About Us

The Knights of Columbus is the world's largest Roman Catholic fraternal service organization. Founded in the United States in 1882, it is named in honor of Christopher Columbus and dedicated to the principles of Charity, Unity, Fraternity, and Patriotism. There are more than 1.7 million members in 14,000 councils, with nearly 200 councils on college campuses. Membership is limited to "practical Catholic" men aged 18 or older.

Councils have been chartered in the United States, Canada, Mexico, the Caribbean, Central America, the Philippines, Guam, Saipan, and most recently in Poland. The Knights' official junior organization, the Columbian Squires, has over 5,000 Circles. All the Order's ceremonials and business meetings are restricted to members thoughall other events are open to the public.A promise not to reveal any details of the ceremonials except to an equally qualified Knight is required to ensure their impact and meaning for new members; an additional clause subordinates the promise to that Knight's civil and religious duties.

In the 2006 fraternal year the Order gave US$143.8 million directly to charity (1.1 Billion in charitable contributions in the last 10 years) and performed over 68 million man hours of voluntary service. For their support for the Church and local communities, as well as for their philanthropic efforts, the Order is often referred to as the "strong right arm of the Church". The Order's insurance program has more than $60 billion of life insurance policies in force and holds the highest insurance ratings given by A. M. Best, Standard & Poor's, and the Insurance Marketplace Standards Association.

Organization...

The Supreme Council is the governing body of the Order and is composed of elected representatives from each jurisdiction. The Supreme Council acts in similar manner to shareholders at an annual meeting and each year elects seven members to the Supreme Board of Directors for three year terms. The twenty-one member board then chooses from its own membership the senior operating officials of the Order, including the Supreme Knight.

State Councils in each of the 50 United States, each province in Canada, and other jurisdictions carved out of member countries are led by State Deputies and other officers elected at state conventions. Territorial Deputies are appointed by the Supreme Knight and lead areas not yet incorporated into State Councils.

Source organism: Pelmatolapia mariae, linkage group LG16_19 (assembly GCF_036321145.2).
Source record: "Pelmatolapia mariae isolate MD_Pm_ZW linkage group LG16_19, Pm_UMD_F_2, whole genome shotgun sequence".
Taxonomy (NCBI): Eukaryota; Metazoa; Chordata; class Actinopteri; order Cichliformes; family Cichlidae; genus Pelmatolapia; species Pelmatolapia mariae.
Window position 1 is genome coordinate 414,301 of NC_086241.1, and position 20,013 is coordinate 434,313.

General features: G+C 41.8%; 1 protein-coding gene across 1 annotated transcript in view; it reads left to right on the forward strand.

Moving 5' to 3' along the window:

District Deputies are appointed by the State Deputy and oversee several local councils, each of which is led by a Grand Knight. Other elected council officers include the Deputy Grand Knight, Chancellor, Warden, Recorder, Treasurer, Advocate, Guards and Trustees. A Chaplain is appointed by the Grand Knight and a Financial Secretary by the Supreme Knight. Council officers are properly addressed by using the title "worthy" (e.g. Worthy Grand Knight). Councils are numbered in the order in which they chartered into the Order and are named by the local membership. San Salvador Council #1 was named for the first island Columbus landed on in the New World.

The title "Knight" is purely fraternal and is not the equivalent to a sovereign accolade. Therefore Knights of Columbus do not rank with Chevaliers and Commanders of the Order of the Holy Sepulchre, the Order of Malta, the Order of St. Gregory the Great, or members of any other historic military or chivalric orders.

Degress and Principles...

The Order is dedicated to the principles of Charity, Unity, Fraternity and Patriotism. A First Degree exemplification ceremony, by which a man joins the Order, explicates the virtue of charity. He is then said to be a First Degree Knight of Columbus and after participating the subsequent degrees, each of which focuses on another virtue, rises to that status. Upon reaching the Third Degree a gentleman is considered a full member. Priests do not participate directly in Degree exemplifications as laymen do, but rather take the degree by observation.